By Luke Phillips
The 65th Annual Holtville Carrot Festival kicked off Friday with the traditional Holtville Chamber of Commerce Banquet at Barbara Worth Resort.
This year’s event began on a somber note, with Chamber of Commerce President Laura Goodsell asking for a moment of silence for two young Holtville residents who passed away in the week before the banquet, Clint Snyder and Philip Vessey.
“We are a hugely tight-knit community and it’s like we’ve all lost a member of our family,” Goodsell said before moving on with the ceremony.
“Tonight we’re here to celebrate what’s great about our community,” she said. “There truly is no place like home and each one of you is a testament to that.”
Goodsell also recognized several local dignitaries in attendance including the 2011 Carrot Queen and her court, Mayor Jerry Brittsan, City Council member David Bradshaw, City Manager Alex Meyerhoff, City Attorney Steve Walker, Planning Commissioner Jim Predmore, Police Chief Gordon Johnson, Fire Chief Alex Silva, District 5 Supervisor Ray Castillo and El Centro City Council member Cheryl Walker.
Goodsell also lauded the efforts of Chamber of Commerce employees Dana Gularte and Mary Hellen Dollente.
“They’re the ones who make all of this possible,” she said.
This year’s Carrot Festival Grand Marshall Marv Wood was introduced and told the crowd that it was “a privilege to be among such fine residents.”
“I’m very grateful to have the distinction of representing the city,” Wood said.
Wood said that he was especially proud to serve as the Grand Marshall for the 65th Carrot Festival because he first moved to Holtville with his mother in 1947, the year of the very first Carrot Fest.
“The theme also seems very fitting,” Wood said in reference to this year’s festival theme ‘There’s No Place Like Home’. “I graduated Holtville High School in 1958 and began a journey that would ultimately bring me back to Holtville. This is where my hopes and dreams were formed and I’m happy to be giving something back to the school and the community that supported that. Taking pride in our community is something that we don’t ever want to take for granted or take lightly.”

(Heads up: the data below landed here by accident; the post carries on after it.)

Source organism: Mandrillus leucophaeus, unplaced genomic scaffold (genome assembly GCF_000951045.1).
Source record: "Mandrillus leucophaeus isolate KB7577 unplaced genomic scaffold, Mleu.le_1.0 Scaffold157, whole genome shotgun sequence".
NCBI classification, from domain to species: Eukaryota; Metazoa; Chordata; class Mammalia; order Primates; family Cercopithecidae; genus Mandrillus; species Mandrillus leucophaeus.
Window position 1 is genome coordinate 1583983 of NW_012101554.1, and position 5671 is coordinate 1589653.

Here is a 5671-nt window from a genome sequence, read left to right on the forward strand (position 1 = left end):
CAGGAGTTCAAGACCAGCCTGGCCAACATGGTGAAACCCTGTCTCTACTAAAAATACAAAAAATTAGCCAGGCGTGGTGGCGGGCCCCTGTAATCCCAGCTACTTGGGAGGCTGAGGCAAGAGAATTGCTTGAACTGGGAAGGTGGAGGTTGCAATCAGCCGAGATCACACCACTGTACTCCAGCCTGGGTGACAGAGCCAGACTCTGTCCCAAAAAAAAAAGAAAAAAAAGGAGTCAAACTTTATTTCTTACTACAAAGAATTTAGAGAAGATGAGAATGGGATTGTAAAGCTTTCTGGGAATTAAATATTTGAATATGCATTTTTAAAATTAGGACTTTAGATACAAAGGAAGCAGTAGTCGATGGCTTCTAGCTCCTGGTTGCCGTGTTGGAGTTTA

Ron and Joan Thornburg were then presented as the 2011 Holtville Citizens of the Year, with judges citing their extensive involvement in the local education system and community organizations. The Thornburgs spent many years as educators in the Holtville school system, collective working at every school site in the district. Joan also served on the school district Board of Trustees after her retirement from teaching as well as serving as president of the Holtville Women’s Club for the past four years and singing with the Imperial Valley Master Choral. The Thornburgs are also know for opening their home and swimming pool to local youngsters for use during end-of-the-year parties.
Several girls competed for three different crowns in the Carrot Festival Royal Court. Michaela Hernandez, the granddaughter of District 5 County Supervisor Ray Castillo, won out over Holtville newcomer Sarah Shellabarger who recently moved to town from Imperial.
Seventh grader Emily Acosta beat out five other contenders to take home the Carrot Princess crown including runners up Alyssa Moreno, Jelisa Vargas, Haley Toth, Yvette Margarita Rios and Jennifer Schwer.
Brooke Butler Took the title of Junior Princess, beating out Macy Birdsall, Ruby Castro and McKenzie Toth.
Each title was awarded based on the amount of raffle tickets each girl sold to members of the community.